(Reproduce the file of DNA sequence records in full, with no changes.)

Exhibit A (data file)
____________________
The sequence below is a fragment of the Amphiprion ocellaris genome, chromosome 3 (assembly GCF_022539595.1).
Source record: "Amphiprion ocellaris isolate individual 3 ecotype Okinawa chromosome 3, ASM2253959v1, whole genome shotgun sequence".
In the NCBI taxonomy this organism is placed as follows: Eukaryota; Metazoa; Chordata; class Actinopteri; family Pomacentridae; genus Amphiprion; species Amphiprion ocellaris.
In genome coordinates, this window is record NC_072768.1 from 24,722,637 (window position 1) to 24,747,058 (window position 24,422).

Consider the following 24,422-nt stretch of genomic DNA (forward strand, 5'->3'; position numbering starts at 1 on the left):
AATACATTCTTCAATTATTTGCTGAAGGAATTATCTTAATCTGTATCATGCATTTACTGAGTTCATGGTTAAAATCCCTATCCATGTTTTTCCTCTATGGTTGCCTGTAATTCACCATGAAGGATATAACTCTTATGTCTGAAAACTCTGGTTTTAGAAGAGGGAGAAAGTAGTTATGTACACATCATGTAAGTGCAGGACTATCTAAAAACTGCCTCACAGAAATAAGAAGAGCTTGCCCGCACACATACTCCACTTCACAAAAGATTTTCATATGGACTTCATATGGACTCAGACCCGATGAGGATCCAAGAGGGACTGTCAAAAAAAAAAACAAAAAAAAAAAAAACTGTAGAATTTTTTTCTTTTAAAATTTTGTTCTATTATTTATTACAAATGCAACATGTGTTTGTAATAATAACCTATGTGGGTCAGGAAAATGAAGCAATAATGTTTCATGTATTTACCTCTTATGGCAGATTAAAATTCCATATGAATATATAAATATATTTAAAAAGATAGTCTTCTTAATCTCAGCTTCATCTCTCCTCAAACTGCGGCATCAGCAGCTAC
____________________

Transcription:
The sequence below is a fragment of the Amphiprion ocellaris genome, chromosome 3 (assembly GCF_022539595.1).
Source record: "Amphiprion ocellaris isolate individual 3 ecotype Okinawa chromosome 3, ASM2253959v1, whole genome shotgun sequence".
In the NCBI taxonomy this organism is placed as follows: Eukaryota; Metazoa; Chordata; class Actinopteri; family Pomacentridae; genus Amphiprion; species Amphiprion ocellaris.
In genome coordinates, this window is record NC_072768.1 from 24,722,637 (window position 1) to 24,747,058 (window position 24,422).

Consider the following 24,422-nt stretch of genomic DNA (forward strand, 5'->3'; position numbering starts at 1 on the left):
AATACATTCTTCAATTATTTGCTGAAGGAATTATCTTAATCTGTATCATGCATTTACTGAGTTCATGGTTAAAATCCCTATCCATGTTTTTCCTCTATGGTTGCCTGTAATTCACCATGAAGGATATAACTCTTATGTCTGAAAACTCTGGTTTTAGAAGAGGGAGAAAGTAGTTATGTACACATCATGTAAGTGCAGGACTATCTAAAAACTGCCTCACAGAAATAAGAAGAGCTTGCCCGCACACATACTCCACTTCACAAAAGATTTTCATATGGACTTCATATGGACTCAGACCCGATGAGGATCCAAGAGGGACTGTCAAAAAAAAAAACAAAAAAAAAAAAAACTGTAGAATTTTTTTCTTTTAAAATTTTGTTCTATTATTTATTACAAATGCAACATGTGTTTGTAATAATAACCTATGTGGGTCAGGAAAATGAAGCAATAATGTTTCATGTATTTACCTCTTATGGCAGATTAAAATTCCATATGAATATATAAATATATTTAAAAAGATAGTCTTCTTAATCTCAGCTTCATCTCTCCTCAAACTGCGGCATCAGCAGCTAC